### Author Topic: Simple formulas for evaluating rental property?  (Read 2239 times)

#### meteor

• Bristles
• Posts: 410
• Location: Outer Space
##### Simple formulas for evaluating rental property?
« on: November 12, 2015, 11:20:17 AM »
I find it helpful to have simple formulas for "back of the envelope" evaluations in finance (such as the 4% rule for retirement, rule of 72 for stock market returns, and car purchase price should be less than 1/2 your annual salary).

This forum has much -in depth- analysis of real estate (interest rate variability, etc) but I'm looking for some VERY BASIC things like:

(Assuming I bought a rental house for *CASH* (no loans/interest rates are involved)

-What is a formula should I use estimate annual expenses/insurance/repairs/taxes? (For example 1% of home price/value)?
-What is a formula for determining whether a rental house is a good deal? (for example, should monthly rent should be what percent of house purchase price?)
-Rule of thumb historical home value return (comparable to historical stock market returns)

I realize the any of these answers could be a book length, but I just want some basic formulas I can keep in my head.

Thanks!!!!

#### ncornilsen

• Pencil Stache
• Posts: 914
##### Re: Simple formulas for evaluating rental property?
« Reply #1 on: November 12, 2015, 12:20:21 PM »
generally, a house is worth an indepth look, and is a good bet for cashflow, if you can collect 1% of the purchase price per month... AKA the 1% rule.

#### clarkfan1979

• Handlebar Stache
• Posts: 2210
• Age: 41
• Location: Pueblo West, CO
##### Re: Simple formulas for evaluating rental property?
« Reply #2 on: November 14, 2015, 05:11:46 PM »
Shoot for the 1% rule. However, it is usually only possible with buying a house that needs some rehab.

#### Landslave

• Posts: 67
##### Re: Simple formulas for evaluating rental property?
« Reply #3 on: November 14, 2015, 07:55:57 PM »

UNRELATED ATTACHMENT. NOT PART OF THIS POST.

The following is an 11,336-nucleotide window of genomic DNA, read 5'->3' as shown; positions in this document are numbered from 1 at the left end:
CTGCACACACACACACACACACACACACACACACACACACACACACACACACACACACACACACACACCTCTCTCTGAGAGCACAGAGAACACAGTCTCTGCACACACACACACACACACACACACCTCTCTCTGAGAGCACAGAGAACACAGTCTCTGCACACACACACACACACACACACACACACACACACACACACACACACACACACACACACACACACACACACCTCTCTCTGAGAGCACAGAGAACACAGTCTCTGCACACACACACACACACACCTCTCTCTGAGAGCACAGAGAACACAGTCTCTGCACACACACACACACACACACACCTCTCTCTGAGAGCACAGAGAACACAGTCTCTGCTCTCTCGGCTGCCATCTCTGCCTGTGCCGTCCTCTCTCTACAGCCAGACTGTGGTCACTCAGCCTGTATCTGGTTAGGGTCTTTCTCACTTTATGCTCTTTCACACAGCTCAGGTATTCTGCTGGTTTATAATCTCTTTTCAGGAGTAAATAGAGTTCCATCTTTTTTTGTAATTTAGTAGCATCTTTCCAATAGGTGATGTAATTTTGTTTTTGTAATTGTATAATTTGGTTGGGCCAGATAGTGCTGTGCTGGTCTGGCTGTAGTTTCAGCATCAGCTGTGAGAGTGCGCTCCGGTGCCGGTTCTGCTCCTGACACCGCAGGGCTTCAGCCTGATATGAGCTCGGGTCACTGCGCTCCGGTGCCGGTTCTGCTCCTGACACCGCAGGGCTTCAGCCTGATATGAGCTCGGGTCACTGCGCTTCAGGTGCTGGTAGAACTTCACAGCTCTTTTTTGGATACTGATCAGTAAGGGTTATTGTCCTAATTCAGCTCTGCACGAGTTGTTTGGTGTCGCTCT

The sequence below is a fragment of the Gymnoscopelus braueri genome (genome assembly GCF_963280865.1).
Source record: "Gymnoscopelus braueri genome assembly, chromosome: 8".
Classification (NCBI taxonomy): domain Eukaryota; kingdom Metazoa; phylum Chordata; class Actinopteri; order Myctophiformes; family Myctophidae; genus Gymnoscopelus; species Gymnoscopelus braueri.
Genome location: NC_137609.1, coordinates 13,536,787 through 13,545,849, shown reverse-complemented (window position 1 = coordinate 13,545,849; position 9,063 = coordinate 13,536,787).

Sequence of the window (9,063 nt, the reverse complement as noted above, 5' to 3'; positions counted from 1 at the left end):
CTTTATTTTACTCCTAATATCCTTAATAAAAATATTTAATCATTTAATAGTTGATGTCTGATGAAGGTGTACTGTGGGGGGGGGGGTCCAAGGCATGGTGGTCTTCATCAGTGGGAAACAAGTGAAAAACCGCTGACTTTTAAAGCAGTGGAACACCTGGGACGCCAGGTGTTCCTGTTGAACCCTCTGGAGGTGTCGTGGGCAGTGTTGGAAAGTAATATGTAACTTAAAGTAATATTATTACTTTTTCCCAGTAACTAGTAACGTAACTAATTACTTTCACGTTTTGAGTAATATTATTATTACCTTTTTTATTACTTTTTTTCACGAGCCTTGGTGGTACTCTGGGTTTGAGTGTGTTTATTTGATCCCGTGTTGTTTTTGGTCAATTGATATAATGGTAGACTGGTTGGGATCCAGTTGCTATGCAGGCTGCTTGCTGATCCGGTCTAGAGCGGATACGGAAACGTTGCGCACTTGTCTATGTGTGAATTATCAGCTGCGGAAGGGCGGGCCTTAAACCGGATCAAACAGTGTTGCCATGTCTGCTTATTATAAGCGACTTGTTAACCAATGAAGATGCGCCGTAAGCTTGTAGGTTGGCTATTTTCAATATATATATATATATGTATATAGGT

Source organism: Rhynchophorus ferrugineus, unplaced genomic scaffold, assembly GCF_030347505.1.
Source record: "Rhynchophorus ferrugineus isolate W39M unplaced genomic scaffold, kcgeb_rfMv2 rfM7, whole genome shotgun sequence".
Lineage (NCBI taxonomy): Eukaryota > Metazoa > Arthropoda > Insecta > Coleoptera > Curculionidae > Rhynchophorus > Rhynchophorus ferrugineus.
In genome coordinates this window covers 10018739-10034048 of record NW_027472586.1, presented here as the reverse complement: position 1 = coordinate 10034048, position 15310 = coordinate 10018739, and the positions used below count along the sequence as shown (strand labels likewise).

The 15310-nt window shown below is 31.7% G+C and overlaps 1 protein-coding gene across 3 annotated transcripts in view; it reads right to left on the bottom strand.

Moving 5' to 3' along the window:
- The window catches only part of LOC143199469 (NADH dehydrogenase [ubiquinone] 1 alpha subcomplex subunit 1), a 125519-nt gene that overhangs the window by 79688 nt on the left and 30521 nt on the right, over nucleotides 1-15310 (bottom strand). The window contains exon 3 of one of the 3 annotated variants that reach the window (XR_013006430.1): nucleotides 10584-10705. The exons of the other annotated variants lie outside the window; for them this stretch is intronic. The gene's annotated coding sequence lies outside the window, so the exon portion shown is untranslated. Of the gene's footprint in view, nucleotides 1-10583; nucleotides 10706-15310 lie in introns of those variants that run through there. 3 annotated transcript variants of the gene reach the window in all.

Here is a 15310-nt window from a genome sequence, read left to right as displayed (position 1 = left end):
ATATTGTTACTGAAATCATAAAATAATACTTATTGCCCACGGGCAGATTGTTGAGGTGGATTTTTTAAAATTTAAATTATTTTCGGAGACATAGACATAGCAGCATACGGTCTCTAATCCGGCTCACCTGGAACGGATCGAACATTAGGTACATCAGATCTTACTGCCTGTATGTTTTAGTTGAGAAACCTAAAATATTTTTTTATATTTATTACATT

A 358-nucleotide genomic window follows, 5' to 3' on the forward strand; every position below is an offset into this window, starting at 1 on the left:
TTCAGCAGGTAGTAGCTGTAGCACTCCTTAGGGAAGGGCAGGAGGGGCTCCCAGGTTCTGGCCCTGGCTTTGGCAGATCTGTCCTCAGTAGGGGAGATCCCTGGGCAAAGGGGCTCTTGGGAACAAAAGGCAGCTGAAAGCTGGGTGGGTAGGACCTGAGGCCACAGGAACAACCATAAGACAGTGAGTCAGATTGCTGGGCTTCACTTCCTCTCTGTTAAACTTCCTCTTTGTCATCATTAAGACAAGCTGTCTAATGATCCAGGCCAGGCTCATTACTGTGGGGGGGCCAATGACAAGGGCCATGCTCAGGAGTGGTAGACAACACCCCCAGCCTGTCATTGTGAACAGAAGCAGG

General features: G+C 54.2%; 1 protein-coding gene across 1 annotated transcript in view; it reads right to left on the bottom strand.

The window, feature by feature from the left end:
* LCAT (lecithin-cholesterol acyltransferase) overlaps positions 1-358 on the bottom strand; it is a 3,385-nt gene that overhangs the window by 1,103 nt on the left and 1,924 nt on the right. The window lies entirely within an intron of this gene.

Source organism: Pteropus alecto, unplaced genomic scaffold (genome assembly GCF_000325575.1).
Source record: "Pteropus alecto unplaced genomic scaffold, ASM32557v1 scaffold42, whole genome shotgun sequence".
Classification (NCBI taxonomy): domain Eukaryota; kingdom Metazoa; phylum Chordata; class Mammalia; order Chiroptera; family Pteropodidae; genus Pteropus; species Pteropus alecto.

Gross rent 1% of value and all overhead (taxes, HOA, insurance, maintenance, vacancy) 50% of rent income.  Return should then be about 6% plus indexed to inflation (the value of the property should usually at least appreciate with inflation -- but you could get lucky or UNLUCKY in this regard--buy a property in the right location).

#### thedayisbrave

• Pencil Stache
• Posts: 700
• Location: Raleigh, NC
• CFO @ My Life
##### Re: Simple formulas for evaluating rental property?
« Reply #4 on: November 14, 2015, 08:37:00 PM »
Look up the 1% rule, 2% rule and 50% rule... BiggerPockets is a great resource.

Don't bank on appreciation.  That's not a strategy... it's a gamble.

Shoot for the 1% rule. However, it is usually only possible with buying a house that needs some rehab.

This is very location specific.  All of my rentals exceed the 1% rule and they needed no rehab whatsoever.

#### Landslave

• Posts: 67
##### Re: Simple formulas for evaluating rental property?
« Reply #5 on: November 14, 2015, 10:12:29 PM »
Look up the 1% rule, 2% rule and 50% rule... BiggerPockets is a great resource.

Don't bank on appreciation.  That's not a strategy... it's a gamble.

Shoot for the 1% rule. However, it is usually only possible with buying a house that needs some rehab.

This is very location specific.  All of my rentals exceed the 1% rule and they needed no rehab whatsoever.

Well done!  Where are those units (what city)?

#### thedayisbrave

• Pencil Stache
• Posts: 700
• Location: Raleigh, NC
• CFO @ My Life
##### Re: Simple formulas for evaluating rental property?
« Reply #6 on: November 15, 2015, 07:58:15 AM »
Look up the 1% rule, 2% rule and 50% rule... BiggerPockets is a great resource.

Don't bank on appreciation.  That's not a strategy... it's a gamble.

Shoot for the 1% rule. However, it is usually only possible with buying a house that needs some rehab.

This is very location specific.  All of my rentals exceed the 1% rule and they needed no rehab whatsoever.

Well done!  Where are those units (what city)?

Raleigh-Durham metro area, NC